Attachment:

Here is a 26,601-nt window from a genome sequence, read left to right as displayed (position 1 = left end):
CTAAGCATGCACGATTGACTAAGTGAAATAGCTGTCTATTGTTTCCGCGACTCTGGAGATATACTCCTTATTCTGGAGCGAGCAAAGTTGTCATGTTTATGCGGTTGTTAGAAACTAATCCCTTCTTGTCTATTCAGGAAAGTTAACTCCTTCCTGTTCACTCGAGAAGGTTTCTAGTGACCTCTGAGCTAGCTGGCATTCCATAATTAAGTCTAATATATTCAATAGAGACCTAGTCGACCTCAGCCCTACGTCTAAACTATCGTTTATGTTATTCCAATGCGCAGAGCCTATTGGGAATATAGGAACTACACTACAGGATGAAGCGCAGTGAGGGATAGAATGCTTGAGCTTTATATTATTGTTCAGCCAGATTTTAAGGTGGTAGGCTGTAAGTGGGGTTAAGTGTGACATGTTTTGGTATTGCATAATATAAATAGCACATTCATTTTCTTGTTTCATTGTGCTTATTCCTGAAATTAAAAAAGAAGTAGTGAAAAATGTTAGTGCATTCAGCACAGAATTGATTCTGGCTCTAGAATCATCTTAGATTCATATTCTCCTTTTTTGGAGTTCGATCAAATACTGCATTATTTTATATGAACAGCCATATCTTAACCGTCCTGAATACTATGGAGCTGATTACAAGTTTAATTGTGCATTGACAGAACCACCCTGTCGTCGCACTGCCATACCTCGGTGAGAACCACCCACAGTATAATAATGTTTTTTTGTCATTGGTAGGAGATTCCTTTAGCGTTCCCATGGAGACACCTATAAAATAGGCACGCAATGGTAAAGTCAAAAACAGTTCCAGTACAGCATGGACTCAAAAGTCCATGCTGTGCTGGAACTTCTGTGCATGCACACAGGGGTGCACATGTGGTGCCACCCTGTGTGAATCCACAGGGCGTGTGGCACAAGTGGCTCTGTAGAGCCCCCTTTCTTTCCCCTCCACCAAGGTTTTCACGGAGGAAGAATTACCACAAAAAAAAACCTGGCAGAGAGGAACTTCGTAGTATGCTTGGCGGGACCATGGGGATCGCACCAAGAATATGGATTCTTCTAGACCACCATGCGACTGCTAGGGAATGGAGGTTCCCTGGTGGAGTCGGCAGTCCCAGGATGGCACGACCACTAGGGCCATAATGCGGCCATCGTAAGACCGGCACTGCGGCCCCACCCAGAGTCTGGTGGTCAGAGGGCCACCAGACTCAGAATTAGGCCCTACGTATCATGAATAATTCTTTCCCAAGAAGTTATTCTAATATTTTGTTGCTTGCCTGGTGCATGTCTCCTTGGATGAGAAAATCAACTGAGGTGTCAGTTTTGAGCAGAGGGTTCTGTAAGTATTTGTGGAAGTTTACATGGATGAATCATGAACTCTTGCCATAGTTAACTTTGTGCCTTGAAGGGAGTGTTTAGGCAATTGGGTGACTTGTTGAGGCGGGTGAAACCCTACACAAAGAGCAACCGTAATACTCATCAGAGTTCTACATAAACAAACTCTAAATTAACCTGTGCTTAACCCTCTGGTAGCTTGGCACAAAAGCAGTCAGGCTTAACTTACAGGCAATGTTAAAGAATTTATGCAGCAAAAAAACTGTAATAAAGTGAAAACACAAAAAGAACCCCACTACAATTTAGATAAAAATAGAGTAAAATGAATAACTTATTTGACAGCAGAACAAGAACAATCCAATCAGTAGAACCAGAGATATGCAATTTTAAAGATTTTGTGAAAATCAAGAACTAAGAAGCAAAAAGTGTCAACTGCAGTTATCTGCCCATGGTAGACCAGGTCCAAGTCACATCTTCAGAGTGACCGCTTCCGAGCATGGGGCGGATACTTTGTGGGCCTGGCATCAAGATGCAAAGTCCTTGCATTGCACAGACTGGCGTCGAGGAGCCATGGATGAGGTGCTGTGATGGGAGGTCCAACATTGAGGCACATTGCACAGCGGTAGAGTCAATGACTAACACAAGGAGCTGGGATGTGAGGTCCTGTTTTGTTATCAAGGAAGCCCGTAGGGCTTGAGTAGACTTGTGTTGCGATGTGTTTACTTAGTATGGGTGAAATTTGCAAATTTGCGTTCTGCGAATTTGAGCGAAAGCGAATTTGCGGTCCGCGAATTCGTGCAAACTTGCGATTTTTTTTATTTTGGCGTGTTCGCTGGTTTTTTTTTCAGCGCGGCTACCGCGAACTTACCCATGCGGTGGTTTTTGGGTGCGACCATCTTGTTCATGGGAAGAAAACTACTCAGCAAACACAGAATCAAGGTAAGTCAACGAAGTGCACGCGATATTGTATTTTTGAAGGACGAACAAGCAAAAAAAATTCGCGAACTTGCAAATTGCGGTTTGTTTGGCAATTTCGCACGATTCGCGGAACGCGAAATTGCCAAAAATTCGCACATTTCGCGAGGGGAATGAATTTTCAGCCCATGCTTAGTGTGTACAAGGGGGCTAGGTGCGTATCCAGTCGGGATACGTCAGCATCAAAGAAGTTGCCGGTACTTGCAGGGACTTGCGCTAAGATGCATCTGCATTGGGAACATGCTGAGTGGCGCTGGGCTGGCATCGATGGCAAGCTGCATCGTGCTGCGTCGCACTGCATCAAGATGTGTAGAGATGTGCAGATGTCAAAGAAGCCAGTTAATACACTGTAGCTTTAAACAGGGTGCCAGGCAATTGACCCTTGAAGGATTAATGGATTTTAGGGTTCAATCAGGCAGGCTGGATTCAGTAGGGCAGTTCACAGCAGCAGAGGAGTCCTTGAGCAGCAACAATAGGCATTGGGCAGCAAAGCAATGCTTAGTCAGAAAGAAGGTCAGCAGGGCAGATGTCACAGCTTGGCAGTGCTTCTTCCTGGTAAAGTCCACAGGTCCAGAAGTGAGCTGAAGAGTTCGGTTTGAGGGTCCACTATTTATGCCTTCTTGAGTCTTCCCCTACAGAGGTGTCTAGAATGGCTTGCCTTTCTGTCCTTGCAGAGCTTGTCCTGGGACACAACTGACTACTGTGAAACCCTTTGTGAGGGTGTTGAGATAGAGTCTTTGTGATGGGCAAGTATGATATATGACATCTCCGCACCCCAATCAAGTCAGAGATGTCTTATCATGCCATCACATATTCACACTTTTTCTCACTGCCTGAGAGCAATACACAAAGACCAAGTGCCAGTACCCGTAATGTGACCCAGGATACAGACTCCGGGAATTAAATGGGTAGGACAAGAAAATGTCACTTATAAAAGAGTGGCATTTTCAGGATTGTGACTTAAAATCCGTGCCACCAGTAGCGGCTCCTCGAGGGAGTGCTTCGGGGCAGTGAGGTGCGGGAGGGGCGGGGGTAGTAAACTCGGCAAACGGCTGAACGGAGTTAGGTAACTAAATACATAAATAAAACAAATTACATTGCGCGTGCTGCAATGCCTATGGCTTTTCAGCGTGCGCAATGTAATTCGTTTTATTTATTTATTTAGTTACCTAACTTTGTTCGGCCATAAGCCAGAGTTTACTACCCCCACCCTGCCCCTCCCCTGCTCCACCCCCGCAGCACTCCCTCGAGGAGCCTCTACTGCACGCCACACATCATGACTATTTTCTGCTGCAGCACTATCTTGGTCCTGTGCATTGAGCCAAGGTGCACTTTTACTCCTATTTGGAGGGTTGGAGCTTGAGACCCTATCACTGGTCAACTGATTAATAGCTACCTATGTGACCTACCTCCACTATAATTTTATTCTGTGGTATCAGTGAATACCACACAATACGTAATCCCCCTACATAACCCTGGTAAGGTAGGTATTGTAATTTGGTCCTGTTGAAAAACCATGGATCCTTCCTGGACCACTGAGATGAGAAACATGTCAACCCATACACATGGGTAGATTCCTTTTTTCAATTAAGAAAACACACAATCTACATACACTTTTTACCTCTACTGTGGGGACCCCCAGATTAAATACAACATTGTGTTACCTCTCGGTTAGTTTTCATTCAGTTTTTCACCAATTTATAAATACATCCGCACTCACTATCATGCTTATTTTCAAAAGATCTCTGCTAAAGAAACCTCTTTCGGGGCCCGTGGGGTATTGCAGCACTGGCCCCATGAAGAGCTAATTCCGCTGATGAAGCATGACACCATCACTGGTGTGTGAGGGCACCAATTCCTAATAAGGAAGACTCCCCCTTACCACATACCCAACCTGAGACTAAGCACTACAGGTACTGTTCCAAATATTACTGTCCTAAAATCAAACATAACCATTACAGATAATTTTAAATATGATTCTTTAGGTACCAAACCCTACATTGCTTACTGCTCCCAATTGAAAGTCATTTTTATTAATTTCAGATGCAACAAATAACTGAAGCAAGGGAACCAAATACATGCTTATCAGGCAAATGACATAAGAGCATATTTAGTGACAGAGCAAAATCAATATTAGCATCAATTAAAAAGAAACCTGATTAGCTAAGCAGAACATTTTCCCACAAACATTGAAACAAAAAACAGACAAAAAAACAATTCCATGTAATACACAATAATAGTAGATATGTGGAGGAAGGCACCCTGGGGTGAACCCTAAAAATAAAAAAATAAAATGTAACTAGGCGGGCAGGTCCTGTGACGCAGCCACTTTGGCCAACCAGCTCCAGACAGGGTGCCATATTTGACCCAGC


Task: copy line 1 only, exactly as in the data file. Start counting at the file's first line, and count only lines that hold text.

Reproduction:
Here is a 26,601-nt window from a genome sequence, read left to right as displayed (position 1 = left end):